Eliminate farm subsidies – since most of our farm subsidies go to large corporations, I don’t think that this really helps us. Cutting this will save us another $14 billion.
Cutting paper civilian federal workers by 5% – this would save $14 billion in the short term and $17 billion in the long term. I don’t think this helps our financial situation and it hurts federal workers. I would not support this.
Reduce the federal workforce by 10% – this would save $12 billion in the short term and $15 billion in the long term. Cutting jobs hurts the economy. I wouldn’t do it.
Cut 250,000 government contractors – I would do this. This would save $17 billion both in the short term and the long term.
Cutting other federal programs – this would include reducing funds to the Smithsonian and cutting our National Park Service. This would add up to $30 billion both in the short term and in the long term. I do not support this.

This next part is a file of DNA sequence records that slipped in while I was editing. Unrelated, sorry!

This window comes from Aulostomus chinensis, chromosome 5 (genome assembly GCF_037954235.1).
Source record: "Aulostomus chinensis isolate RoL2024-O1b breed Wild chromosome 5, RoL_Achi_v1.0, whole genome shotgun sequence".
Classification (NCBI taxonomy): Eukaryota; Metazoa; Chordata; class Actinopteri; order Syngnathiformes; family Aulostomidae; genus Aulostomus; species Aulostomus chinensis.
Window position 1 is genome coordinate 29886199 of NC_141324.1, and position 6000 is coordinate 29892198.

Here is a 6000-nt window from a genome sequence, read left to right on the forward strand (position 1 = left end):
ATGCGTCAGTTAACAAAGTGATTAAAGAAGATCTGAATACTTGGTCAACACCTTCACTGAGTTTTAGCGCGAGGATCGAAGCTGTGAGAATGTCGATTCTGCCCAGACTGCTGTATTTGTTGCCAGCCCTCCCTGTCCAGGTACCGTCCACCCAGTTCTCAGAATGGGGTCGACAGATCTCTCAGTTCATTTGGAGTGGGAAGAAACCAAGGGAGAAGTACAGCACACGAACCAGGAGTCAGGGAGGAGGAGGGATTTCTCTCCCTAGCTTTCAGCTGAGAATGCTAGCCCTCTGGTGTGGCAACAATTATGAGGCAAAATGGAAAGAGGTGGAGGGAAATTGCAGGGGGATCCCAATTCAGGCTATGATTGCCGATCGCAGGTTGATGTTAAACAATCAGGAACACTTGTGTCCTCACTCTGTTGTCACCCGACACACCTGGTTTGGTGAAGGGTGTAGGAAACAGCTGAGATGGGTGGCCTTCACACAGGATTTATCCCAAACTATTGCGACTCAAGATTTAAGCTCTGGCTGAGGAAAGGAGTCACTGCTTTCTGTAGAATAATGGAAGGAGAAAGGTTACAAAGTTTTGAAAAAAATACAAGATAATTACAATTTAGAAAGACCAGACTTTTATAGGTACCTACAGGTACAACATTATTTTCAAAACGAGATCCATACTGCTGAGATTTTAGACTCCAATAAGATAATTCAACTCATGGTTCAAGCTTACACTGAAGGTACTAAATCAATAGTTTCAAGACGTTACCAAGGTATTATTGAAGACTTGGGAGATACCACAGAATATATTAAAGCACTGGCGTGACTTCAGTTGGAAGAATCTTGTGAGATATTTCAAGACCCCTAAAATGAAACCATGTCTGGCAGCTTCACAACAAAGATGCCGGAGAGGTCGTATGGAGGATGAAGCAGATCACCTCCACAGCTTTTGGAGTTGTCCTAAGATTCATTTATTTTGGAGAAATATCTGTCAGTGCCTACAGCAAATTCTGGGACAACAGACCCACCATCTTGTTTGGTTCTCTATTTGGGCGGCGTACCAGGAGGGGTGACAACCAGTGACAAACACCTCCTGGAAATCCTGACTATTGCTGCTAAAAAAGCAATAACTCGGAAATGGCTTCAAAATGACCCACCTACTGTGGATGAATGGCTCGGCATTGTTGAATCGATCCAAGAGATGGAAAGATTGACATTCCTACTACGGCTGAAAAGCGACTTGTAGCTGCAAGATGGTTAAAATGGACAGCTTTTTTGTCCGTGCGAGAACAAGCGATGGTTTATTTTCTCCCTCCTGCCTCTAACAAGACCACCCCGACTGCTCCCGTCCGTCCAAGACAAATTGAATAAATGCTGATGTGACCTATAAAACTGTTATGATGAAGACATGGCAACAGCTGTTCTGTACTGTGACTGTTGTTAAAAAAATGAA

Cutting aid to states by 5% – this would save $29 billion in the short term and $42 billion in the long-term. States are hurting. By cutting aid to states, states will then turn around and cut jobs. This will hurt our long-term growth. I would not support it.

Military

Reduce nuclear arsenal and space spending – this would reduce our near-term deficit by $19 billion and our long-term deficit by $38 billion. This would reduce our nuclear warheads from around 2002 closer to 1000. I do support this.
Reduce military to pre-war size and further reduce troops in Asia and Europe – this would save $25 billion in the short term and $49 billion in the long term. I think that this is a must.
Reduce Navy and Air Force fleets – this would reduce the Navy by 48 ships and retire 37 ships early. The Air Force would retire two tactical fighter wings and reduce the number of fighter jets that are currently planned to be purchased. This would save $19 billion in the short term and $24 billion in the long term.